Published in Sports

Love – and our ongoing search for it – is one of the fundamental building blocks of our lives. That quest to find the person with whom we’re going to spend our lives is complicated and surprising, often leading us in unexpected directions. Highs can very quickly become lows, and vice versa.

We’re all on our own journey when it comes to love … but most people don’t film it.

Steve Markle is not most people.

The Canadian filmmaker’s new documentary “Shoot to Marry” – winner of the Audience Award at Slamdance and currently available to rent on a variety of platforms – is a filmed record of his own search for love. It is an occasionally rambling, sometimes cringe-y and always heartfelt document of Markle’s quest to find the person who might help him heal his broken heart and give him what he has always wanted – someone to marry. Five years in the making, the film is rife with shaggy DIY charm – Markle was essentially a one-man crew.

While it’s true that Markle is sometimes disingenuous with regard to the motives behind the documentary, it’s also true that he has brought together a genuinely fascinating collection of women from all walks of life, so while his pitch about making a doc about “interesting women” is still the truth, albeit not the whole truth.

Published in Livin'

Full disclosure: I love a spelling bee.

As someone who spent a little time spelling competitively in his youth (three-time school champ with a couple of regional finals appearances, nbd), I will always have a place of affection in my heart for the bee, one of the relatively few competitive scholastic outlets for the academically gifted as opposed to the athletically inclined.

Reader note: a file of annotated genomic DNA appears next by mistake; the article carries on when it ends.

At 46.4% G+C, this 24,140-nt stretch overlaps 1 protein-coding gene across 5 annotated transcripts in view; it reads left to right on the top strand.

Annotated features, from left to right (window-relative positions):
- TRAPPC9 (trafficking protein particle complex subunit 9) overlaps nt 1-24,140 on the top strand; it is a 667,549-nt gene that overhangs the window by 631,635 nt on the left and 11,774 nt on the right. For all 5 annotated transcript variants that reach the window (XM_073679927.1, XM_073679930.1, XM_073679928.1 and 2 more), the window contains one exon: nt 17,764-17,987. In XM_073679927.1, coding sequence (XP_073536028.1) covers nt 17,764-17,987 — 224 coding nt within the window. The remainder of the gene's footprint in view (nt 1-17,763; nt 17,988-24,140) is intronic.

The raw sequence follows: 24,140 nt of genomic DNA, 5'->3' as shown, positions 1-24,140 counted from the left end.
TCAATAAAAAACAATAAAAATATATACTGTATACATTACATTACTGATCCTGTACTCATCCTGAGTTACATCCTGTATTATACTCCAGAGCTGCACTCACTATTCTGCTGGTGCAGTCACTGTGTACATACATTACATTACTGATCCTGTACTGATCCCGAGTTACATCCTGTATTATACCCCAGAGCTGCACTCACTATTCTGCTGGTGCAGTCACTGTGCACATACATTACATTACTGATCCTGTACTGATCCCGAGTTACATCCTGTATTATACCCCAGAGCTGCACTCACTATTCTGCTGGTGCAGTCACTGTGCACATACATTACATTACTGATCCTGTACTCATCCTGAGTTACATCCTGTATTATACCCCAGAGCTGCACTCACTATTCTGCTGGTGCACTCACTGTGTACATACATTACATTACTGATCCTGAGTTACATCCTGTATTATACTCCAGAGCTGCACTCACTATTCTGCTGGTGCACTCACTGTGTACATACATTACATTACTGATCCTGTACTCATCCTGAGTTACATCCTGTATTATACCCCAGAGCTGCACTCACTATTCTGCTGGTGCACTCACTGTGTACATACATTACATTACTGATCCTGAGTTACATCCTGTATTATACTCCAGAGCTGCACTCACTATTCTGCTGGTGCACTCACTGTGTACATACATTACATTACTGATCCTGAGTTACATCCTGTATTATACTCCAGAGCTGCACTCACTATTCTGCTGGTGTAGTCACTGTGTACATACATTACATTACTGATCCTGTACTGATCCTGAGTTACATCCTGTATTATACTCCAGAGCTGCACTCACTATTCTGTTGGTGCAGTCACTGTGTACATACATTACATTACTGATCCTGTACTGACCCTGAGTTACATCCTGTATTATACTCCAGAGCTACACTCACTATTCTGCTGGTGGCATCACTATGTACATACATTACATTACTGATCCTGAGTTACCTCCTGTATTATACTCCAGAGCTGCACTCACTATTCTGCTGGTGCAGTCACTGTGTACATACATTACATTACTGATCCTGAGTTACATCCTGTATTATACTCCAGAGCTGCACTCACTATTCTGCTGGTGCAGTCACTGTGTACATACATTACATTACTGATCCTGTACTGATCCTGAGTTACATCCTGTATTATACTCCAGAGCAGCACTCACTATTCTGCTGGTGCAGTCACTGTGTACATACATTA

Of course, even at my best, the difference between myself and the true elites of the spellosphere was the same as that between, say, a decent high school baseball player (which I also was) and an All-Star big leaguer (which I decidedly was not).

“Spelling the Dream,” a new Netflix documentary written and directed by Sam Rega, follows a handful of those elite competitors, young people who have the skill and the will to reach the top of the mountain – the Scripps National Spelling Bee. These kids have a lot in common, of course, but this film focuses on something that connects them with a significant number of their fellow lexicographical comrades in arms – their cultural identity. Specifically, their heritage as Indian-Americans.